Breadcrumb navigation

Study informs decisions on port’s future  

Published: 1 October 2015

The Port Future Study is currently underway and due to be completed by the end of June 2016. Below is an overview of what it is and what it will do.

Why is there a Port Future Study?

Recent public concerns about proposed Auckland port development plans and the impact of port activities on the wider harbour environment has resulted in the Port Future Study being commissioned.

In April 2015, Mayor Len Brown initiated a study into the long-term future of the Ports of Auckland to ensure Aucklanders are involved in decisions about our port’s future development.

The council’s Auckland Development Committee commissioned the study agreeing to a collaborative stakeholder process independent of Auckland Council and conducted by Aucklanders who have an interest in the port and its future development.

The study is designed to involve as many interested sectors as possible to ensure a wide range of views and experience is represented.

What will it do?

The objective of the Port Future Study is to recommend a long-term strategy for the provision of facilities to accommodate sea-based imports and exports and the cruise industry flowing to and from Auckland and its wider region in an economically, socially, culturally and environmentally acceptable manner, taking into account competing uses for city centre waterfront space and the various impacts of options

The study will also assess the opportunities that a range of options affords Māori.

By the end of June 2016 the Port Future Study will provide recommendations to Auckland Council on the way forward.

The council will then make decisions on future port development with these recommendations in mind.

Who are the Port Future study members?

A Reference Group consisting of stakeholder organisations from the wider community, including mana whenua representatives, was established on 9 July 2015.

The purpose of this group is to represent the stakeholder organisations and community groups on the Port Future Study and act as a sounding board to challenge and provide feedback on the work and the recommendations made by the consensus working group.

Its members are drawn from business, industry and community groups, marine recreation, heritage groups, environmental organisations, specialist interest groups and mana whenua.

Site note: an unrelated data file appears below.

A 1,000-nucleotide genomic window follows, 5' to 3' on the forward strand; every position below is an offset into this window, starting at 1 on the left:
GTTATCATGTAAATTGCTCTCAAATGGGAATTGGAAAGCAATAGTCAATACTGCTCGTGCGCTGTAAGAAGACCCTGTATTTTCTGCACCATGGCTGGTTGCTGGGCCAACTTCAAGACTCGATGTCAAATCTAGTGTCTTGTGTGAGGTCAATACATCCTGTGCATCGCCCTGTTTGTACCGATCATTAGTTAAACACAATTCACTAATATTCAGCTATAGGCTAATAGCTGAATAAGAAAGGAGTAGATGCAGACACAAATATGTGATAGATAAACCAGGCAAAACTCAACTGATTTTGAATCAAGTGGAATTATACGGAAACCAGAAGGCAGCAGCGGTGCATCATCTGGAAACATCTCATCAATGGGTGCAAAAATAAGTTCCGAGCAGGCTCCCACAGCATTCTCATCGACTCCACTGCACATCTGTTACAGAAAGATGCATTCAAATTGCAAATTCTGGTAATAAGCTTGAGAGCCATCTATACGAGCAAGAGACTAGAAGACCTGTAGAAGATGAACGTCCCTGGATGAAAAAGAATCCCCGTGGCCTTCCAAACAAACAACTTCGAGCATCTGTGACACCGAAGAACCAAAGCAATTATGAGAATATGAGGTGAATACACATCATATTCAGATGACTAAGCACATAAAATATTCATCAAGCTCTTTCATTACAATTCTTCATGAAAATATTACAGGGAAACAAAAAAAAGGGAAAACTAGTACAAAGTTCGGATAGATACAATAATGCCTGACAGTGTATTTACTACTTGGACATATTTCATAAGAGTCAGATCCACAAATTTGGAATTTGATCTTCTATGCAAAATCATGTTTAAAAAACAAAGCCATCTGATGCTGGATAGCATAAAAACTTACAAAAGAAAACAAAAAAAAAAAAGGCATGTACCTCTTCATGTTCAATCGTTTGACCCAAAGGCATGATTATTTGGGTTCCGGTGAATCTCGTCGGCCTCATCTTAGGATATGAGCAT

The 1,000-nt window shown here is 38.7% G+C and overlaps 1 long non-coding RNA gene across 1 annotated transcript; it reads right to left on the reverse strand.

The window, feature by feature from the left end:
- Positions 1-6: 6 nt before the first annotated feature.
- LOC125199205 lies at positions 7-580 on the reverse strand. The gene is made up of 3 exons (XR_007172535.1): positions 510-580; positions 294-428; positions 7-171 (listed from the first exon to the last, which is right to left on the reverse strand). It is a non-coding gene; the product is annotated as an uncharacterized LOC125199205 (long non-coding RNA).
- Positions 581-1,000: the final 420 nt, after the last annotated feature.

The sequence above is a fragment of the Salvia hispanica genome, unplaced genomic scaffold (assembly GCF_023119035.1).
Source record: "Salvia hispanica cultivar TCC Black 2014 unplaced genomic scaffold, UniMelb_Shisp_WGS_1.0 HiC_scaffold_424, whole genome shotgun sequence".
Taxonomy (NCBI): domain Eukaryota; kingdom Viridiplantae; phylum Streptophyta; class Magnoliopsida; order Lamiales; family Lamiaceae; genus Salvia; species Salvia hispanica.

The Consensus Working Group (CWG) has 16 members – 12 members are from stakeholder organisations and four are from mana whenua. It is not sector based but selected from within the larger Reference Group. 

The CWG's role is to finalise and agree the study’s scope, provide direction, identify and request work, engage independent consultants to carry out the study and liaise with the Reference Group.

The consensus working group will also receive the final study report and make recommendations to the council on the way forward.

Dr Rick Boven is the independent chair of both groups. He will oversee the study’s work and the recommendations that will be made to the council.

How does it work?

The study has been designed to be independently led by Aucklanders with an interest in the port and its future development including mana whenua representatives. They are responsible for working through and understanding the study findings to make their consensus recommendations to the council.

The Port Future Study will use a collaborative approach allowing stakeholders and mana whenua to engage in an independent and transparent process that will result in recommendations to the council.

The Reference Group and smaller Consensus Working Group are the vehicles for this collaborative process. The two groups are without political representation and are independent of the council.

What is Auckland Council’s role?

As the study is independent, Auckland Council’s role will be at the conclusion of the Port Future Study when it received the study’s recommendations and makes decisions on future port development with these recommendations in mind.

Read more: Waitematā & Gulf

Related

Colourful streetscape makes Sale Street safer for all

Large polka dots, squiggly lines and colourful planter boxes are some of the unconventional tools we are using to create a safer environment for pedestrians, cyclists and drivers.

AT seeking feedback on proposed Point Chevalier improvements

Point Chevalier is set to be made safer for all road users – whether they are cycling, scootering, walking, or in a car.

My Heart Goes Thadak Thadak

An interactive, fully immersive extravaganza of singing, dancing and pure movie-making magic.